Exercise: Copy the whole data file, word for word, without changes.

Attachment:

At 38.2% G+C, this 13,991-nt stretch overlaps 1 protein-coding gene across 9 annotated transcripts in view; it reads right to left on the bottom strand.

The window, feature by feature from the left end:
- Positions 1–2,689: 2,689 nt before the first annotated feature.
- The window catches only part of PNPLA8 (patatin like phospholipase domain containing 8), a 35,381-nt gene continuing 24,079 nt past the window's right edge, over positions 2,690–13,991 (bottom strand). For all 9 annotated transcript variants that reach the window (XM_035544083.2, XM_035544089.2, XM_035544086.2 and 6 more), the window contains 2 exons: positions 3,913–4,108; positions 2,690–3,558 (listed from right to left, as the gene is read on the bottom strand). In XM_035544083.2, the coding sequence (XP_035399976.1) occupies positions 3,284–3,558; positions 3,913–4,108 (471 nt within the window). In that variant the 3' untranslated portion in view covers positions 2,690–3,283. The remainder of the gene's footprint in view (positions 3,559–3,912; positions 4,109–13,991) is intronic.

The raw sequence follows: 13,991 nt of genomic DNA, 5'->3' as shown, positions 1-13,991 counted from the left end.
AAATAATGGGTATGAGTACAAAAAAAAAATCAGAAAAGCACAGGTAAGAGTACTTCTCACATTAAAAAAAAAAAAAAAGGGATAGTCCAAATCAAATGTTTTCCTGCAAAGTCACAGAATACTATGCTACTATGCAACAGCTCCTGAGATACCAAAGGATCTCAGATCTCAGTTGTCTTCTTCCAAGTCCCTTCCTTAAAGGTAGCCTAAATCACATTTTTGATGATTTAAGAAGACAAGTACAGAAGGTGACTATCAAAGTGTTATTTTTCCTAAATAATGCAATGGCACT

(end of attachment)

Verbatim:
At 38.2% G+C, this 13,991-nt stretch overlaps 1 protein-coding gene across 9 annotated transcripts in view; it reads right to left on the bottom strand.

The window, feature by feature from the left end:
- Positions 1–2,689: 2,689 nt before the first annotated feature.
- The window catches only part of PNPLA8 (patatin like phospholipase domain containing 8), a 35,381-nt gene continuing 24,079 nt past the window's right edge, over positions 2,690–13,991 (bottom strand). For all 9 annotated transcript variants that reach the window (XM_035544083.2, XM_035544089.2, XM_035544086.2 and 6 more), the window contains 2 exons: positions 3,913–4,108; positions 2,690–3,558 (listed from right to left, as the gene is read on the bottom strand). In XM_035544083.2, the coding sequence (XP_035399976.1) occupies positions 3,284–3,558; positions 3,913–4,108 (471 nt within the window). In that variant the 3' untranslated portion in view covers positions 2,690–3,283. The remainder of the gene's footprint in view (positions 3,559–3,912; positions 4,109–13,991) is intronic.

The raw sequence follows: 13,991 nt of genomic DNA, 5'->3' as shown, positions 1-13,991 counted from the left end.
AAATAATGGGTATGAGTACAAAAAAAAAATCAGAAAAGCACAGGTAAGAGTACTTCTCACATTAAAAAAAAAAAAAAAGGGATAGTCCAAATCAAATGTTTTCCTGCAAAGTCACAGAATACTATGCTACTATGCAACAGCTCCTGAGATACCAAAGGATCTCAGATCTCAGTTGTCTTCTTCCAAGTCCCTTCCTTAAAGGTAGCCTAAATCACATTTTTGATGATTTAAGAAGACAAGTACAGAAGGTGACTATCAAAGTGTTATTTTTCCTAAATAATGCAATGGCACT